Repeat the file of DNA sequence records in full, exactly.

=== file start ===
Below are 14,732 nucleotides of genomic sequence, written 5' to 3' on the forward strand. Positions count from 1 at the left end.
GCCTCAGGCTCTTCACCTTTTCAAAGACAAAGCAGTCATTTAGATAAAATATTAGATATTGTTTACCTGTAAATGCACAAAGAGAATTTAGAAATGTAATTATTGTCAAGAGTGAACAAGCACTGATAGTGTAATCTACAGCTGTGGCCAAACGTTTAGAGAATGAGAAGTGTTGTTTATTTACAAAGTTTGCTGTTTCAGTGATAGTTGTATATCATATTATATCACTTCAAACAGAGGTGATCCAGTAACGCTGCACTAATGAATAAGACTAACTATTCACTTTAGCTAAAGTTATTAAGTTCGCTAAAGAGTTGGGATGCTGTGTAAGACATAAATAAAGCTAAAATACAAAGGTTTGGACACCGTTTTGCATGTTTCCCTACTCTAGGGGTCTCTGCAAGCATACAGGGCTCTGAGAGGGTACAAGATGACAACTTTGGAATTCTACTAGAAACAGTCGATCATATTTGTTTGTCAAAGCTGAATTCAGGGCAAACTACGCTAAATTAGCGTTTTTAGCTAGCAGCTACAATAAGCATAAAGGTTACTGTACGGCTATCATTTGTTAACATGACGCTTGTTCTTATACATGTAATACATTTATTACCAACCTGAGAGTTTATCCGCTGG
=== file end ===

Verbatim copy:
Below are 14,732 nucleotides of genomic sequence, written 5' to 3' on the forward strand. Positions count from 1 at the left end.
GCCTCAGGCTCTTCACCTTTTCAAAGACAAAGCAGTCATTTAGATAAAATATTAGATATTGTTTACCTGTAAATGCACAAAGAGAATTTAGAAATGTAATTATTGTCAAGAGTGAACAAGCACTGATAGTGTAATCTACAGCTGTGGCCAAACGTTTAGAGAATGAGAAGTGTTGTTTATTTACAAAGTTTGCTGTTTCAGTGATAGTTGTATATCATATTATATCACTTCAAACAGAGGTGATCCAGTAACGCTGCACTAATGAATAAGACTAACTATTCACTTTAGCTAAAGTTATTAAGTTCGCTAAAGAGTTGGGATGCTGTGTAAGACATAAATAAAGCTAAAATACAAAGGTTTGGACACCGTTTTGCATGTTTCCCTACTCTAGGGGTCTCTGCAAGCATACAGGGCTCTGAGAGGGTACAAGATGACAACTTTGGAATTCTACTAGAAACAGTCGATCATATTTGTTTGTCAAAGCTGAATTCAGGGCAAACTACGCTAAATTAGCGTTTTTAGCTAGCAGCTACAATAAGCATAAAGGTTACTGTACGGCTATCATTTGTTAACATGACGCTTGTTCTTATACATGTAATACATTTATTACCAACCTGAGAGTTTATCCGCTGG